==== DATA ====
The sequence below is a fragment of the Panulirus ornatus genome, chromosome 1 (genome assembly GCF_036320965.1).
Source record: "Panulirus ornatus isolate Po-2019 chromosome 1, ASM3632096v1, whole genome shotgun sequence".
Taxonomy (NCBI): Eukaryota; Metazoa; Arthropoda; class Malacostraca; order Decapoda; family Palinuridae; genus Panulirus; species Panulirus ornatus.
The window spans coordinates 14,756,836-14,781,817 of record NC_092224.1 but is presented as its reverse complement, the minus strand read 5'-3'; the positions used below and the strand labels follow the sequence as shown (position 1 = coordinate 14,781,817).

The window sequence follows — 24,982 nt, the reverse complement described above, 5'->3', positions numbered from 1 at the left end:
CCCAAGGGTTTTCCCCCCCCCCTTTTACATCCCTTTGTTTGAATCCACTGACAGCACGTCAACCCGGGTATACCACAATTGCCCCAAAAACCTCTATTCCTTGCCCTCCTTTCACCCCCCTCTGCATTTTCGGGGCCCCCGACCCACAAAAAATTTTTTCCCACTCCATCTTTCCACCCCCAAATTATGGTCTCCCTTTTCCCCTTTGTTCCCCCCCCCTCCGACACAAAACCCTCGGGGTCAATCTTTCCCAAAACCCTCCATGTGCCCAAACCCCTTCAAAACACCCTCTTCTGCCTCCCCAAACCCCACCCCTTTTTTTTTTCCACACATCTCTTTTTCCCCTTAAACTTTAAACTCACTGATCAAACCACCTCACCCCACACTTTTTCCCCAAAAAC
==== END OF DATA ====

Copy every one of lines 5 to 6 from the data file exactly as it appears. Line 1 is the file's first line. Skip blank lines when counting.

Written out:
The window sequence follows — 24,982 nt, the reverse complement described above, 5'->3', positions numbered from 1 at the left end:
CCCAAGGGTTTTCCCCCCCCCCTTTTACATCCCTTTGTTTGAATCCACTGACAGCACGTCAACCCGGGTATACCACAATTGCCCCAAAAACCTCTATTCCTTGCCCTCCTTTCACCCCCCTCTGCATTTTCGGGGCCCCCGACCCACAAAAAATTTTTTCCCACTCCATCTTTCCACCCCCAAATTATGGTCTCCCTTTTCCCCTTTGTTCCCCCCCCCTCCGACACAAAACCCTCGGGGTCAATCTTTCCCAAAACCCTCCATGTGCCCAAACCCCTTCAAAACACCCTCTTCTGCCTCCCCAAACCCCACCCCTTTTTTTTTTCCACACATCTCTTTTTCCCCTTAAACTTTAAACTCACTGATCAAACCACCTCACCCCACACTTTTTCCCCAAAAAC